Thursday, June 16, 2011


Although I'm usually content to enjoy a cup of yogurt and a little fruit for my weekday breakfasts during my first period prep, today I made my way down to the cafeteria to snag an egg and cheese biscuit. At one of the tables I spotted Steve, a teaching colleague of mine, sitting at his laptop, talking with a student. It dawned on me that tomorrow will be Steve's last day at our high school. After years of service to the young people of the district, Steve is retiring. It is bittersweet to think about, for perhaps no one else more deserves the freedom and new adventures in life than this dedicated teacher, but I cannot help but get teary eyed over the idea of not seeing him around next year. And I won't even think about all that the current and future students (and staff) will have lost in his absence. He has served the young people well over the years.

Although I never took one of Steve's science courses and although I never had him as a theater director (a role he is said to have excelled at years back), I was certainly one of those young people Steve served well. The story of my first real introduction to the man is one I tell repeatedly in my classroom each year when the subject of humility and personal growth is raised for discussion. Steve taught me a series of lessons over the years and it all began at Rockcraft Lodge.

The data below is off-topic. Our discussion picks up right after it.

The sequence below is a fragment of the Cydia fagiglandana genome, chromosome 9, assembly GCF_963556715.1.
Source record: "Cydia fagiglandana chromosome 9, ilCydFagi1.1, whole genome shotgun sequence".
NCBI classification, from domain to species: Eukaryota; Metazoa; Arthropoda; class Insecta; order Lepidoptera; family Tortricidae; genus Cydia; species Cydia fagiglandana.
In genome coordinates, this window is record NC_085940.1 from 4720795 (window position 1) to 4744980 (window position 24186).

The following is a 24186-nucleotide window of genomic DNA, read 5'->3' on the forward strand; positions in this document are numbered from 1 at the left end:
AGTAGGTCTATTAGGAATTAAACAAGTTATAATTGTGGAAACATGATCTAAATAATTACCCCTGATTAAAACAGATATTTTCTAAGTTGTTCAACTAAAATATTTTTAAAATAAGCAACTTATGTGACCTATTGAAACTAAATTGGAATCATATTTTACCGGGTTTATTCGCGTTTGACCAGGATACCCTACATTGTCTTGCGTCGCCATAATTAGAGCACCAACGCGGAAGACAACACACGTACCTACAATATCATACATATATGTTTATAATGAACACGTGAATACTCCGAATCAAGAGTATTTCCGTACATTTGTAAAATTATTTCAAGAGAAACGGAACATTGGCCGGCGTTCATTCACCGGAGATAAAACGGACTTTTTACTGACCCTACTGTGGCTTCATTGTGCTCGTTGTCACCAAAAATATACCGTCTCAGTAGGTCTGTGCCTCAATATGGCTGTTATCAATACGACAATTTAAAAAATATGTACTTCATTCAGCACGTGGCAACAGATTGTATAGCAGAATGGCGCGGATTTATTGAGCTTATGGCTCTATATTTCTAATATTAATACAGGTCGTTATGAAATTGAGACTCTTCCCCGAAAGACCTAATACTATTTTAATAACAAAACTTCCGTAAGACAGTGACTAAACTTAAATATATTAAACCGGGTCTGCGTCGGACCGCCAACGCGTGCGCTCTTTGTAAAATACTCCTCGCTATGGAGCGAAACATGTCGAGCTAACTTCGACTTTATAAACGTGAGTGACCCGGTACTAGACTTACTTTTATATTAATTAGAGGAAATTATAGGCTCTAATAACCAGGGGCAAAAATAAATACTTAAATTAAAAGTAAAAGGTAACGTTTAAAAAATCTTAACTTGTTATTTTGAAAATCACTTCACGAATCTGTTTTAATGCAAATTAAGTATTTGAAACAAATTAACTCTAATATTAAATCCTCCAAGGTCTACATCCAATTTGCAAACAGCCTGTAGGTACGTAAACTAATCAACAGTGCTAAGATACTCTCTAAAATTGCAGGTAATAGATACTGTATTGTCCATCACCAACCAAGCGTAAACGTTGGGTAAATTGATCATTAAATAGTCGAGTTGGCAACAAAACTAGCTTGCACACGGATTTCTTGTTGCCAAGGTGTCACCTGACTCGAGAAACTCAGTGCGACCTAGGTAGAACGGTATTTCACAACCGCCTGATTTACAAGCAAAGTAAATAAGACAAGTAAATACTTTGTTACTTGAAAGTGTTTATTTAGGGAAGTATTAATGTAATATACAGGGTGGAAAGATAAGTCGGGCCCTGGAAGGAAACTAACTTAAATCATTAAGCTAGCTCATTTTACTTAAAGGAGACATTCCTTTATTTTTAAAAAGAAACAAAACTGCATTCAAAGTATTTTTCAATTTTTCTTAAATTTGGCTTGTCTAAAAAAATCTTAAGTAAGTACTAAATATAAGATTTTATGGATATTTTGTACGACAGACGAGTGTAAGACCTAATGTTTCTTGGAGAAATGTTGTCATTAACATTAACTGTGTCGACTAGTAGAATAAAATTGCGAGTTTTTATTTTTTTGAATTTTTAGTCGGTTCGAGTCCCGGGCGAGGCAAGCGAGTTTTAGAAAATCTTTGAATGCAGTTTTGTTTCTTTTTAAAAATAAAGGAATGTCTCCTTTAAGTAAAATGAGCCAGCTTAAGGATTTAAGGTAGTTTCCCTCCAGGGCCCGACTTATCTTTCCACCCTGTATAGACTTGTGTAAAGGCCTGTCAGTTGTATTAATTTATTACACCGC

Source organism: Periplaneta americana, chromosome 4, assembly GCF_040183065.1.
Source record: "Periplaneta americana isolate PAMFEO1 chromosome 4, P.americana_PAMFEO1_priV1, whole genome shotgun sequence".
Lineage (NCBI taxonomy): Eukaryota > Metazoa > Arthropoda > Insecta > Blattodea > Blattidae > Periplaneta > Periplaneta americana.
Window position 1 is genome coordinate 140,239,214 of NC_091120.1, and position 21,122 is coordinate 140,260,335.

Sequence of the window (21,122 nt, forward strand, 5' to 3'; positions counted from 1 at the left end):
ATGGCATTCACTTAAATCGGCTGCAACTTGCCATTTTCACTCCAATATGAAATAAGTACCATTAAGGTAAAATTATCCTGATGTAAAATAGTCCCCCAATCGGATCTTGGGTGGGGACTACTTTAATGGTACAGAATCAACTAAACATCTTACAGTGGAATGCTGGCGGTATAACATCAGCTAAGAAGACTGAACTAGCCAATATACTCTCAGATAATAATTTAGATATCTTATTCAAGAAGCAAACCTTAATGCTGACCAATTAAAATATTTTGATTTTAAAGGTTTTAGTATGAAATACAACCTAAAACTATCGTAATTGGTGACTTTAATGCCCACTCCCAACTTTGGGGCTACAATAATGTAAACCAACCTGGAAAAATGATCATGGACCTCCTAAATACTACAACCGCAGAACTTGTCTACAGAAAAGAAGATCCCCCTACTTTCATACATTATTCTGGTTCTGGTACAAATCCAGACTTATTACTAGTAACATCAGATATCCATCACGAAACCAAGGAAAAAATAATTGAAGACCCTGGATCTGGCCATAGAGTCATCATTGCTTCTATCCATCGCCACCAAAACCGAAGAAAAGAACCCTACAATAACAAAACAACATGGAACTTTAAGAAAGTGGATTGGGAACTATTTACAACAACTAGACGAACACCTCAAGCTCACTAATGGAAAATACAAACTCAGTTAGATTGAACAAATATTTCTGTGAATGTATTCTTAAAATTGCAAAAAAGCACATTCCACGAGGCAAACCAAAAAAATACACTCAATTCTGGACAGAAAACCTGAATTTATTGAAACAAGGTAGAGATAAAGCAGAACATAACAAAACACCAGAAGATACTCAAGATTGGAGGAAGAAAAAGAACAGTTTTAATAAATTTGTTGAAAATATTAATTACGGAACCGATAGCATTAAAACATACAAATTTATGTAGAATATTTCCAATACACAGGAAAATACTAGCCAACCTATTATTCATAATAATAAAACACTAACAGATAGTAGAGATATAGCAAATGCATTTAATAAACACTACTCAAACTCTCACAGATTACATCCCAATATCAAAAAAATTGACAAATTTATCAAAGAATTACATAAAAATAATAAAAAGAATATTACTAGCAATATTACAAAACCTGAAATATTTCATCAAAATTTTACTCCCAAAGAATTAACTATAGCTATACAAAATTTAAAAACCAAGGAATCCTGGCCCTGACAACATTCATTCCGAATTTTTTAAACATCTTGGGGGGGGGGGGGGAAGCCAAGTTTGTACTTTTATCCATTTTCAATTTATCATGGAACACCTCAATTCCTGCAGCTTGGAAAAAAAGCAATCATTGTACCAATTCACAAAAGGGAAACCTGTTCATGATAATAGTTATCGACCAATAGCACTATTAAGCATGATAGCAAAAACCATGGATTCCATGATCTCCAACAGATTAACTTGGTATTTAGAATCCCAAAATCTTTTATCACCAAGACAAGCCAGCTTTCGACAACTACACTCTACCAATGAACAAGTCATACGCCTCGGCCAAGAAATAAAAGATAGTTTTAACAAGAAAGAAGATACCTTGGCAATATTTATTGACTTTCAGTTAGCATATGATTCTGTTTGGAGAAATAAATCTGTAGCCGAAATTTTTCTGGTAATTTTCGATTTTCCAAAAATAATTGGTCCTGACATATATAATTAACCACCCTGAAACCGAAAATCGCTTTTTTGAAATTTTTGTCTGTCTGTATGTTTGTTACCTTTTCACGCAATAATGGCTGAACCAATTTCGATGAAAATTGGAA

In the early 90s, when I'd been teaching for only a few years, our principal announced that we would be starting Freshman Teams, designed to allow for a strong and supportive start to the freshmen students' high school years. Several teachers, including myself and Steve, were invited to go to Rockcraft Lodge, a lakeside retreat center on Sebago Lake. A series of discussions and team-building activities took place there to allow the teachers a chance to get to know one another better and to begin forming the two teams. It was during one of these activities that I experienced a moment of great embarrassment.

Steve and I had been paired to interview one another for several minutes. At the end of the interviews we were to return to the large group and introduce our partner. I went first. I remember being nervous and trying to do my best to speak clearly and confidently. I wanted to be seen as equal to my peers. At the end of my discussion on Steve I sat down and Steve stood up. The first words out of his mouth were, "What do you do when your partner thinks they have listened to you but they really haven't?"